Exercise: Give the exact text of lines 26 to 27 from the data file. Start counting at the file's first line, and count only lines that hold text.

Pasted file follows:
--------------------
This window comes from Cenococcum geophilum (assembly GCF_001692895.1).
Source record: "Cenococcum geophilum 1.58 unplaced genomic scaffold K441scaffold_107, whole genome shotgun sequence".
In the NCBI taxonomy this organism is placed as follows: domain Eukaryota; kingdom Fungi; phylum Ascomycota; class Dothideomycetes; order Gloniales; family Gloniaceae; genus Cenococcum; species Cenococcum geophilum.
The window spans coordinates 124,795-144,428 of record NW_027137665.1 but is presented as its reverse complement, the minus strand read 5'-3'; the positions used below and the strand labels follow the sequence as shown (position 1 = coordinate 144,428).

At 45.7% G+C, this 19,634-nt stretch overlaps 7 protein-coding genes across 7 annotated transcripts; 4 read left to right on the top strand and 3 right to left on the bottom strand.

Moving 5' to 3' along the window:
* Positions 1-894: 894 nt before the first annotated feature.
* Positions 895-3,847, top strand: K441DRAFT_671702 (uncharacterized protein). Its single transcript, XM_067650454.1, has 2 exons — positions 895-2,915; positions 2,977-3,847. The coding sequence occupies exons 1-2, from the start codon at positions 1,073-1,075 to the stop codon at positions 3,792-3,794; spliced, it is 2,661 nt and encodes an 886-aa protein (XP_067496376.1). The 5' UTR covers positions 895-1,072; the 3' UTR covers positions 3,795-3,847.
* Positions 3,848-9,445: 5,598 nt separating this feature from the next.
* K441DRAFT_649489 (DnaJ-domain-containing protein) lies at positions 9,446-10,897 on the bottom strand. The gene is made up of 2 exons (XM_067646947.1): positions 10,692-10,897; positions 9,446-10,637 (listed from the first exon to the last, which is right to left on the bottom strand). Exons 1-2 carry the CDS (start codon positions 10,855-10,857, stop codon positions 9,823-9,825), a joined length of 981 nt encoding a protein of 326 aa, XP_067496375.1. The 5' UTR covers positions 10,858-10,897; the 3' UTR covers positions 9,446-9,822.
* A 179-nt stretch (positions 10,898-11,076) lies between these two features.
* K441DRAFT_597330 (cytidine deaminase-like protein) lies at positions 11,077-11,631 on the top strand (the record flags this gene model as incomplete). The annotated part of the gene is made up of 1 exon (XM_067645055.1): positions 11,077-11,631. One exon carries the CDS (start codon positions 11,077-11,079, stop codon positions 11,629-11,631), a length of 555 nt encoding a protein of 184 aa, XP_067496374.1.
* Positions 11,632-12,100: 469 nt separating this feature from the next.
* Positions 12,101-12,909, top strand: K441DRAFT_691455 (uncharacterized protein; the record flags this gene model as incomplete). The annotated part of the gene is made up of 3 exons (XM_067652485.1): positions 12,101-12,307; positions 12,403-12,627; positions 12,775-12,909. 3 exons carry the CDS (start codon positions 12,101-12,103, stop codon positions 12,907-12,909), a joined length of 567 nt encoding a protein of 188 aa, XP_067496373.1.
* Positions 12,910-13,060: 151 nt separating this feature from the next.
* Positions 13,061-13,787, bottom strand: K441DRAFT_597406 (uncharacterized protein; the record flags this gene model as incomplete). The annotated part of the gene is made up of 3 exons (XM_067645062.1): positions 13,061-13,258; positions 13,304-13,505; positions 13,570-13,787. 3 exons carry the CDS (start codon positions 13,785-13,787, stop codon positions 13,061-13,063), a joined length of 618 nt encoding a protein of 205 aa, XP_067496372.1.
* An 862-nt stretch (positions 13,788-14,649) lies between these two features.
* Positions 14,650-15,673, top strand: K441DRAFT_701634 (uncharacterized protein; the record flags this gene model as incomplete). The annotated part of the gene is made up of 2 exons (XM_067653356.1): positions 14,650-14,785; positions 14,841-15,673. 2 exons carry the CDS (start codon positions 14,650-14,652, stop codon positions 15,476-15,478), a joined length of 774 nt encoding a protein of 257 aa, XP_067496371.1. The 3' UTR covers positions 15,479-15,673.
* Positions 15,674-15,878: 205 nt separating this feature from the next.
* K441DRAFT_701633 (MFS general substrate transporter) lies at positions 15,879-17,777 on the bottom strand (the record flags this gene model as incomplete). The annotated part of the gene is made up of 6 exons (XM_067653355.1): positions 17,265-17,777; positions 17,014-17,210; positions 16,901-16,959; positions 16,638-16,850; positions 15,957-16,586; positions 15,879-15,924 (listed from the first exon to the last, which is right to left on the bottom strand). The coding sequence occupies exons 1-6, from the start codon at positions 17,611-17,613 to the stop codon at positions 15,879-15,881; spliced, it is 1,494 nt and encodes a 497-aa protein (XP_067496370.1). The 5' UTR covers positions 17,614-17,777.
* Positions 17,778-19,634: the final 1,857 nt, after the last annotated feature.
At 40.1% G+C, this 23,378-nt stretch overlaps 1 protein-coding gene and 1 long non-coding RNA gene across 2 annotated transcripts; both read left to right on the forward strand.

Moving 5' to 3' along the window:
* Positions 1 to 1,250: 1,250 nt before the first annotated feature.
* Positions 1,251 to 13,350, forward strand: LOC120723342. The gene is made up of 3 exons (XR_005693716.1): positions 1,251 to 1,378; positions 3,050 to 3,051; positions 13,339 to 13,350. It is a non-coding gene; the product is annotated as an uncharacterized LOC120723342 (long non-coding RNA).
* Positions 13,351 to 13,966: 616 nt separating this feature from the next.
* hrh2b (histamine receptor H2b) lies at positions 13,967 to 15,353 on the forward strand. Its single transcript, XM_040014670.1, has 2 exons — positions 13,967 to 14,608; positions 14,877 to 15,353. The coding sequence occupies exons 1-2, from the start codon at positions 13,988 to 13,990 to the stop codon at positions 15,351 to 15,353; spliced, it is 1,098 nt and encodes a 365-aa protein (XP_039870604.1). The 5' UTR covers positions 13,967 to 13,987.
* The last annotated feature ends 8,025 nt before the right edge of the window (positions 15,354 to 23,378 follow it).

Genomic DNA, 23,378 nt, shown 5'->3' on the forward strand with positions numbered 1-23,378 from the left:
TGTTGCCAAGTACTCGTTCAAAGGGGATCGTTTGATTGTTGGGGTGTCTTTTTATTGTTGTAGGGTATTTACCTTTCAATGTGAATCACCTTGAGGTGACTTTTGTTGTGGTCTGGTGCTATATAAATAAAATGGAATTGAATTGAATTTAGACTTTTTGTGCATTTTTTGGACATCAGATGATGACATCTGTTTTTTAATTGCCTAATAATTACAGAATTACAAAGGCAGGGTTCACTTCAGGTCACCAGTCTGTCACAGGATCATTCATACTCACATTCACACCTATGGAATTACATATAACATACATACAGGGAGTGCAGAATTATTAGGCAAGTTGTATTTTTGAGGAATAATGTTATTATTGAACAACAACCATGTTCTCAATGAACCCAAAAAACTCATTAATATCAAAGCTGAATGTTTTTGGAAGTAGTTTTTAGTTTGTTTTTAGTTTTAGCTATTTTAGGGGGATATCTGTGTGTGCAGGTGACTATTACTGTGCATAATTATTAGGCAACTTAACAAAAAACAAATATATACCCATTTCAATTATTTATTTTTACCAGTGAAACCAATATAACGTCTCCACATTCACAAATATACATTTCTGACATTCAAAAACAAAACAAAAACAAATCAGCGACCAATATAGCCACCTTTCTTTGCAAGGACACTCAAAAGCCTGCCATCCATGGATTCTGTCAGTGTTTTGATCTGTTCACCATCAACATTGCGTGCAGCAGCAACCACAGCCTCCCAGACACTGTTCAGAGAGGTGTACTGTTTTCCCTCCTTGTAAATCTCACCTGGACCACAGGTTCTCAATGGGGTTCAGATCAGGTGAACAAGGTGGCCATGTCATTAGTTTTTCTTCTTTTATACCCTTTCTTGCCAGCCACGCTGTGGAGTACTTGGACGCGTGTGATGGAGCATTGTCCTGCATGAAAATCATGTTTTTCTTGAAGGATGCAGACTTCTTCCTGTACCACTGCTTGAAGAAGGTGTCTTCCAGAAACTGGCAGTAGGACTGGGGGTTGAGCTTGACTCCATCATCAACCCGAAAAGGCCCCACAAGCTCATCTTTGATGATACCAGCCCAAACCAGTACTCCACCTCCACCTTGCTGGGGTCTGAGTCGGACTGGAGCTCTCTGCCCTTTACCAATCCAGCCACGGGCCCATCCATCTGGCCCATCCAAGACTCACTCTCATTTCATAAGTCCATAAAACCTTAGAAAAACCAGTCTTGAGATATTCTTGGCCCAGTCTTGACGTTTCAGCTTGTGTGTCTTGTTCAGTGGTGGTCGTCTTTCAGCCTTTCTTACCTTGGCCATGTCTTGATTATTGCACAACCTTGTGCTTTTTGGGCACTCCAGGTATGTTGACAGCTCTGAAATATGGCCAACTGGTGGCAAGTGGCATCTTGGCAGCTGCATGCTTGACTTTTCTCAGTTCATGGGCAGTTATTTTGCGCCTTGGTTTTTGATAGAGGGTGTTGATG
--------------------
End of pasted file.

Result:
* Positions 13,351 to 13,966: 616 nt separating this feature from the next.
* hrh2b (histamine receptor H2b) lies at positions 13,967 to 15,353 on the forward strand. Its single transcript, XM_040014670.1, has 2 exons — positions 13,967 to 14,608; positions 14,877 to 15,353. The coding sequence occupies exons 1-2, from the start codon at positions 13,988 to 13,990 to the stop codon at positions 15,351 to 15,353; spliced, it is 1,098 nt and encodes a 365-aa protein (XP_039870604.1). The 5' UTR covers positions 13,967 to 13,987.